Evidence of occupier market recovery

The recovery of the Dutch economy is also apparent when we look at the occupier market.

For example, take-up volume in 2021H1 increased by 5% compared to 2020H1, and by 5% compared to 2019H1. The differences between the various real estate sectors are marked, with some showing growth while others are contracting.

The logistics sector is mainly responsible for the overall growth in take-up during 2021H1. The take-up volume in logistics increased by a staggering 44% in 2021H1 compared to 2020H1. There are two aspects to this impressive expansion. First, the volume of international trade in the Netherlands has already surpassed pre-pandemic levels. Second, Covid-19 has accelerated the growth of e-commerce.

In contrast to the logistics market, the take-up of retail space was down in 2021H1 compared to 2020H1 (4%). A drop in household consumption and the closure of hospitality and non-essential stores meant that many retailers generated lower sales during lockdown. The absence of foreign tourists and the increase in online purchases are the primary reasons for this decline.

The take-up volume for office space was 31% lower in 2021H1 than in 2020H1. Despite this substantial decline, demand recovered during last quarter: up 19% on 2021Q1. Low unemployment and a record number of job vacancies, combined with the easing of social distancing restrictions have helped this demand to recover. With Covid-19 restrictions being phased out altogether and contracts coming to an end, our attitudes to future office use are becoming clearer. One striking observation is that current renegotiations of expired contracts have not revealed a tendency towards downscaling. In other words, at present companies do not seem interested in shedding substantial amounts of office space. Although almost all companies seem to be re-examining how they use their offices, recent surveys among both lessors and occupiers reveal a continued commitment to physical office space. Indeed, 87% of employees in the EMEA region still see the physical office as a necessary part of their operations.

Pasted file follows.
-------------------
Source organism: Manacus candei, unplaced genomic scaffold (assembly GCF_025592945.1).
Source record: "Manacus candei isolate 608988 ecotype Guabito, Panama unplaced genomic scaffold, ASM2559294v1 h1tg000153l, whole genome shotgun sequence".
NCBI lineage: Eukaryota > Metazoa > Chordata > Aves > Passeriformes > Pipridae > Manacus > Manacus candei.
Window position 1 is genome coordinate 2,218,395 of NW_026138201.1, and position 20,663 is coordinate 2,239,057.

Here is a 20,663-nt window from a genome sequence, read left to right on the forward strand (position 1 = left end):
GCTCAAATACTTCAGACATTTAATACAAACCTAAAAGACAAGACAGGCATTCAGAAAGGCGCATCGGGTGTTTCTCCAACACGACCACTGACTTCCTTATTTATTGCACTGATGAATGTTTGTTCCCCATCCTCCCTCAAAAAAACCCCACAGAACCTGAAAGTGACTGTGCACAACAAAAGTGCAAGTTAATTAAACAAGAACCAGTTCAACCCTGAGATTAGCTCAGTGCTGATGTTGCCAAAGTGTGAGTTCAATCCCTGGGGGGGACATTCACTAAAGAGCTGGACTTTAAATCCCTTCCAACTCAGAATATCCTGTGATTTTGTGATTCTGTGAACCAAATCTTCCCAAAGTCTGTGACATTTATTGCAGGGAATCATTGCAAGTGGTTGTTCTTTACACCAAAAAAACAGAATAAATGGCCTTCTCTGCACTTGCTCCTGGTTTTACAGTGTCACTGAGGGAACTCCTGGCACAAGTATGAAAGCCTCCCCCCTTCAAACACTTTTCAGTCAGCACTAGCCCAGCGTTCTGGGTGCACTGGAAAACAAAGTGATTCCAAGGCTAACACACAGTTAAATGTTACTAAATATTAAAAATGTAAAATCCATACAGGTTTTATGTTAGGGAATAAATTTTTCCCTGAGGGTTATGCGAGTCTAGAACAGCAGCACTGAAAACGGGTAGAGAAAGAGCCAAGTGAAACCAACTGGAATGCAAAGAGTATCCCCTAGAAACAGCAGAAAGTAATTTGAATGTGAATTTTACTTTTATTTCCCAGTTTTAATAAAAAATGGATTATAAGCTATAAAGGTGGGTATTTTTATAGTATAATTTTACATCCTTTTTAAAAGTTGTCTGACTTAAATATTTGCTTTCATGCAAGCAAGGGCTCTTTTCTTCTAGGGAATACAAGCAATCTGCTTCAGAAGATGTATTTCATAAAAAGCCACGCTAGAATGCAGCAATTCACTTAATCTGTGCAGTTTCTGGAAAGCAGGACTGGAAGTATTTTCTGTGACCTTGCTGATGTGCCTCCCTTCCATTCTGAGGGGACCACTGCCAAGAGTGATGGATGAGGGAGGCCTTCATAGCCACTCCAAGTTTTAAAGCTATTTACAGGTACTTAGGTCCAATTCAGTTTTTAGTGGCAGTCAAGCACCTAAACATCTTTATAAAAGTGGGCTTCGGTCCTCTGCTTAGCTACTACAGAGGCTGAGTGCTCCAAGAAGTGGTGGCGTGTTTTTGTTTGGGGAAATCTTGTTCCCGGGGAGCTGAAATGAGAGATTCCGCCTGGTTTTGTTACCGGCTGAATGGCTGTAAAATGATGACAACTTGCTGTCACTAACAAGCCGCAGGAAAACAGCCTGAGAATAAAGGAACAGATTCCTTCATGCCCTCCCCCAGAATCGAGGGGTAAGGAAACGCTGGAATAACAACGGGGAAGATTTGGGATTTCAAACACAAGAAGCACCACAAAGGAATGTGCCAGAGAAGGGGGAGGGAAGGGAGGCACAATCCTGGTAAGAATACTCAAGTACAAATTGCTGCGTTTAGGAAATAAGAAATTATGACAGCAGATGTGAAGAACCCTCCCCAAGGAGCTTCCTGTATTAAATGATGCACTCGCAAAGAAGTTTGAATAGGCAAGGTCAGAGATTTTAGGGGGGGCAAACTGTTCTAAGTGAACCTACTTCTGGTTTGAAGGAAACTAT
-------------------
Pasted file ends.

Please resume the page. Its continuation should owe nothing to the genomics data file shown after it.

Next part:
Meanwhile, 71% of employees would like to see more balanced office occupancy, taking into account peak and off-peak hours to avoid a large flow of employees and maintain a balance throughout the working day. Employees do want greater flexibility to work at different locations, but that does not necessarily entail reducing office floor space. Based on the number of search requests by companies and the aforementioned effect, the office market is expected to continue its recovery in 2021.

A broad recovery in the overall occupier market is apparent in 2021, although the degree of recovery varies greatly per sector. Normally, the investment market is responsive to trends in the occupier market. So are developments in investment hinting at the first signs of recovery compared to previous quarters?

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2021H1 shows limited recovery compared to occupier market and the wider economy

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